Despite having the oldest central bank in the world, it has been leading the fight against physical money since the beginning of the last decade. Between 2011 and 2020, Swedish citizens reduced their use of cash from 39% to 9%. With companies, banks and other institutions refusing to accept payments in coins or banknotes, Sweden would be quite willing to move away from cash if rural areas didn’t resist its decline.

At the same time, the Swedish government is at the same time trying to slow down the transition by asking citizens to keep money at home.


Norges Bank, the country’s central bank, has released figures that Norwegians only use banknotes or coins for 3 to 4% of their transactions, and the lack of physical liquidity in the country is a concern, so although they are about to achieve full digitization, they are trying to stop this is.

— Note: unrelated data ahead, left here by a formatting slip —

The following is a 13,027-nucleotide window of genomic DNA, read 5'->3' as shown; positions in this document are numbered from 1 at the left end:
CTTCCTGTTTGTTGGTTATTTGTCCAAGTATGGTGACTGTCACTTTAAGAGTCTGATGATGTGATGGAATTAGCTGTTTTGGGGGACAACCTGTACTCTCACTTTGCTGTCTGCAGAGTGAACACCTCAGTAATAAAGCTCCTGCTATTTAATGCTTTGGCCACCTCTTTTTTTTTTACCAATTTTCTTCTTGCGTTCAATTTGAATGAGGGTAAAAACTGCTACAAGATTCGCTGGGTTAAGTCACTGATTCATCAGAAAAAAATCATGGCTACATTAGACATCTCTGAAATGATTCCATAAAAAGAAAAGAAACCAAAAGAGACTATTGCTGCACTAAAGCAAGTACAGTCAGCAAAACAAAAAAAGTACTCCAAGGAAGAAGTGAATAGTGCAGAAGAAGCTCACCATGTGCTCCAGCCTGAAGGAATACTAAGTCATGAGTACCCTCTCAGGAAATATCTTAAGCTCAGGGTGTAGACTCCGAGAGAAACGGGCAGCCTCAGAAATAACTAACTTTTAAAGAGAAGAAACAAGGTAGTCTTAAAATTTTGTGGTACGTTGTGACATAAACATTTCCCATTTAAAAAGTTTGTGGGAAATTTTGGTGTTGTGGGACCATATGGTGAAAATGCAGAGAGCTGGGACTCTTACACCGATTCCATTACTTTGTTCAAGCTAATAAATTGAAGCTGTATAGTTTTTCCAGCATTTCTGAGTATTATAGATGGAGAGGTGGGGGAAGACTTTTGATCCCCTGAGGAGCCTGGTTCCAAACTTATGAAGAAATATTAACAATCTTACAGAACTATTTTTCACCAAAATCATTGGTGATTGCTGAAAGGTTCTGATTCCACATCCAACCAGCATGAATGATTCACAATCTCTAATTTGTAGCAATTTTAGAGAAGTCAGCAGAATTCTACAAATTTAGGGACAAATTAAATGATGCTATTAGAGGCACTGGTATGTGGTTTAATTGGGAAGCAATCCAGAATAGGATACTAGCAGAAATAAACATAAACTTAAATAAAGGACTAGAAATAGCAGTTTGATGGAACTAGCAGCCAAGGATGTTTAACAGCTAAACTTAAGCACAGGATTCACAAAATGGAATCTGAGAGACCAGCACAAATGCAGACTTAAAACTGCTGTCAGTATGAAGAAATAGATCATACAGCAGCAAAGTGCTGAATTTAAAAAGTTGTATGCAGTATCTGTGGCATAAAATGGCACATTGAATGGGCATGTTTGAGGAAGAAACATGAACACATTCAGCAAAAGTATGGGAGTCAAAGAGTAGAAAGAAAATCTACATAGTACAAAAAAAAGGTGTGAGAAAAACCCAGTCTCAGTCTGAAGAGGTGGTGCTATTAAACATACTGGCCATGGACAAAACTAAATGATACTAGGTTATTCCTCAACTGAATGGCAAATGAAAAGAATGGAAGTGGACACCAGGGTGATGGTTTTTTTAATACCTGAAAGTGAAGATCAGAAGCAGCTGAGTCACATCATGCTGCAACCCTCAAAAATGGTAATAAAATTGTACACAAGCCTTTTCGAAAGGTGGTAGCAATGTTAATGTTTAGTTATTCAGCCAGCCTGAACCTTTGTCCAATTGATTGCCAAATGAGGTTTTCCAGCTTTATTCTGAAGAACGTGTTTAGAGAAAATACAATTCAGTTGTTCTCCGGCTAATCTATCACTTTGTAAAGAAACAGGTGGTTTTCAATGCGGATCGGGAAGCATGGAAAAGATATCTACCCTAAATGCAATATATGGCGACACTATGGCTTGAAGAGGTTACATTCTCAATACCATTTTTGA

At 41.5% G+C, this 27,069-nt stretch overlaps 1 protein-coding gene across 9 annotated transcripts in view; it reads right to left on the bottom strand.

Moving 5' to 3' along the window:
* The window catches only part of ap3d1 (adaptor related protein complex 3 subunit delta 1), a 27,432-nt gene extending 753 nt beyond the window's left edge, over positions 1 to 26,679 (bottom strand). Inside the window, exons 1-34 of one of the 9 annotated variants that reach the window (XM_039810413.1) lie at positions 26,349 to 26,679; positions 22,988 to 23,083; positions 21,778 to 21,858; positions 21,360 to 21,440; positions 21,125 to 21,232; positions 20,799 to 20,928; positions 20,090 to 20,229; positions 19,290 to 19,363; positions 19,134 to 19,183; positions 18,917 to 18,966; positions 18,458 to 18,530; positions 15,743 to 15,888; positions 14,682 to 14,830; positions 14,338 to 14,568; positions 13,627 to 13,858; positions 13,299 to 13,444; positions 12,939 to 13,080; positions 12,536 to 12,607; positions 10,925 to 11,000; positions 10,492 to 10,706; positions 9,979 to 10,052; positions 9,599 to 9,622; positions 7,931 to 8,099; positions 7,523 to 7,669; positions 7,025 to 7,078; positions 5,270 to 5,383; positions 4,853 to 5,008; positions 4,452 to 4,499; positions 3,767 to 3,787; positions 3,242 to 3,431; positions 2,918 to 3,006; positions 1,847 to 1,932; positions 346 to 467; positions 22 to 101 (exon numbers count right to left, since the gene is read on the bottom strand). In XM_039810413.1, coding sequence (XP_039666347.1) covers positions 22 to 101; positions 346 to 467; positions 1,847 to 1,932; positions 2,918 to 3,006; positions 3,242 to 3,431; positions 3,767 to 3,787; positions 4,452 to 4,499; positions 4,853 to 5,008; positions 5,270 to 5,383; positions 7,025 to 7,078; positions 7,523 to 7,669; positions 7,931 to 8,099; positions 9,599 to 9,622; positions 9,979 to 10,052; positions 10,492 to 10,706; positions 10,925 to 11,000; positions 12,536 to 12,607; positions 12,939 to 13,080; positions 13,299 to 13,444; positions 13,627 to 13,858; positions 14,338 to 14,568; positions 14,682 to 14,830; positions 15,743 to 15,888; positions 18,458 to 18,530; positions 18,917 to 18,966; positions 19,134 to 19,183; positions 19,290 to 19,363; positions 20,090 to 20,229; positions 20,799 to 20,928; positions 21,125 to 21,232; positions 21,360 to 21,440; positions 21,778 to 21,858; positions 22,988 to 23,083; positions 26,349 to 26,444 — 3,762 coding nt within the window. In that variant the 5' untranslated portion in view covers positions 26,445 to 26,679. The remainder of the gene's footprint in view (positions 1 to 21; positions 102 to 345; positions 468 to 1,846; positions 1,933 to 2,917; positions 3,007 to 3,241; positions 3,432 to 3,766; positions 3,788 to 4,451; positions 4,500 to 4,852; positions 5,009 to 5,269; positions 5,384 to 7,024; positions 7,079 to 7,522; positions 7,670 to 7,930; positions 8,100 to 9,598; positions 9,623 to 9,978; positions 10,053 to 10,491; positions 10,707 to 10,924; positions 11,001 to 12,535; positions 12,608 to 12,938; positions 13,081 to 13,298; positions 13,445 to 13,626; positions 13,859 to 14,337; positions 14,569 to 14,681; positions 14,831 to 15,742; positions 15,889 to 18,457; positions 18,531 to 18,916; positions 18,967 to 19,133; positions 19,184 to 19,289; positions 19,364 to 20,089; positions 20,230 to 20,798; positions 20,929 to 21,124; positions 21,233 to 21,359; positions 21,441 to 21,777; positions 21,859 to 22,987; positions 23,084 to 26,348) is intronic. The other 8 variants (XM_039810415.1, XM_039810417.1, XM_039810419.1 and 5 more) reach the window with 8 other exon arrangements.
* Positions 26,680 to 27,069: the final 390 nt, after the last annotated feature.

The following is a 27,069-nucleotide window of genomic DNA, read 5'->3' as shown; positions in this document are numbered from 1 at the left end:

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The Norwegian Consumer Protection Agency has already received complaints about the inability to pay for bus tickets or cafes in cash in the center of the capital, and the country’s Pensioners’ Association has also warned of the concerns this raises among a less digitized population.


It is one of the countries not only in Europe but also in the world with the most development in this aspect, with a share of cash payments below 24% compared to 52% in 2005, 40% in 2011 and 30% in 2015. . . .

Data from the Dutch Payments Association shows that card usage for payments now exceeds 75%, with mobile payments up 30% last year.

In this case, banks are the biggest drivers of total digitalization to cut costs at branches and ATMs. In the Netherlands, 89% of customers are already digital, compared to the European average of 60%.


The country is becoming so digitized in this regard that the People’s Bank of China is imposing fines on public and private institutions that refuse to accept cash payments in order to “protect citizens’ rights to use cash.”

The latest survey by the region’s central bank shows that 66% of payments in the region are made using a mobile phone, compared to 23% in cash. At the same time, the percentage of card payments is even less: only 7% of transactions.